The title of Kelly’s talk is “Endeavour to Succeed.” Tickets for the event can be bought in advance on the Atlanta Science Festival’s web site for $12 ($8 for children 12 and under). They will also be available at the door the day of the event for $15.

Starting at 5:30 pm, during the countdown to Kelly’s talk, the public is invited to join toy rocket launching activities on the Glenn Memorial lawn, led by members of the Georgia Tech Ramblin’ Rocket Club and the Institute of Electronic and Electrical Engineers.

Kelly, who began his NASA career in 1996, commanded the Space Shuttle Discovery, as well as the Endeavour. He left the astronaut corps in the summer of 2011 to help his wife, former U.S. Congresswoman Gabrielle Giffords, recover from gunshot wounds she received in an assassination attempt on her life. The couple’s story captivated the nation, and they went on to found Americans for Responsible Solutions to advocate for gun control.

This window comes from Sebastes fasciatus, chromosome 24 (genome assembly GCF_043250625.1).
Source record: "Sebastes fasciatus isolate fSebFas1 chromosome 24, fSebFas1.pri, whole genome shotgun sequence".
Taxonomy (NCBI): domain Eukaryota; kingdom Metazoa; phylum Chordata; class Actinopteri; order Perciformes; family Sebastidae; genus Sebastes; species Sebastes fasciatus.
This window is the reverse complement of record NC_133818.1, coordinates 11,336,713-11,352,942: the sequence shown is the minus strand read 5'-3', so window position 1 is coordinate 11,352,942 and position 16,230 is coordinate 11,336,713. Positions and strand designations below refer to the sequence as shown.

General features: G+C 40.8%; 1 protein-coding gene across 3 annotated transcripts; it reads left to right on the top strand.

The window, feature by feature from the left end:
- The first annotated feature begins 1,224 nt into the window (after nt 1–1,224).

NASA is comparing biological data from the Earth-bound Kelly with his identical twin brother, Scott Kelly, who recently spent a year in space. The unique Twins Study may offer insights into how to prepare astronauts for a long-term mission to Mars.

Kelly is also a prolific author, including numerous children’s books with space themes, and he will be available for a book signing following his talk at Emory.

The 12-day Atlanta Science Festival features talks, lab tours, film screenings, participatory activities and science demonstrations — more than 100 events at dozens of different venues, including the Emory campus. “We’ve expanded the number of days at the festival of the year, to avoid scheduling conflicts and give people a chance to experience more of the festival,” Salaita says. (Click here for the full schedule of events.)

Physics Live (at the Emory Mathematics and Science Center) and a Chemistry Carnival (at the Atwood Chemistry Center) will be among the Emory campus highlights, featuring lab tours and science demonstrations from 3:30 to 7 pm on Friday, March 24. (Click here for a full listing of Emory-related events.)

New at the festival this year will be an appearance by New York rap artist Baba Brinkman. He will perform “Rap Guide to Climate Chaos” at 1:30 on Saturday, March 18 at the Drew Charter School.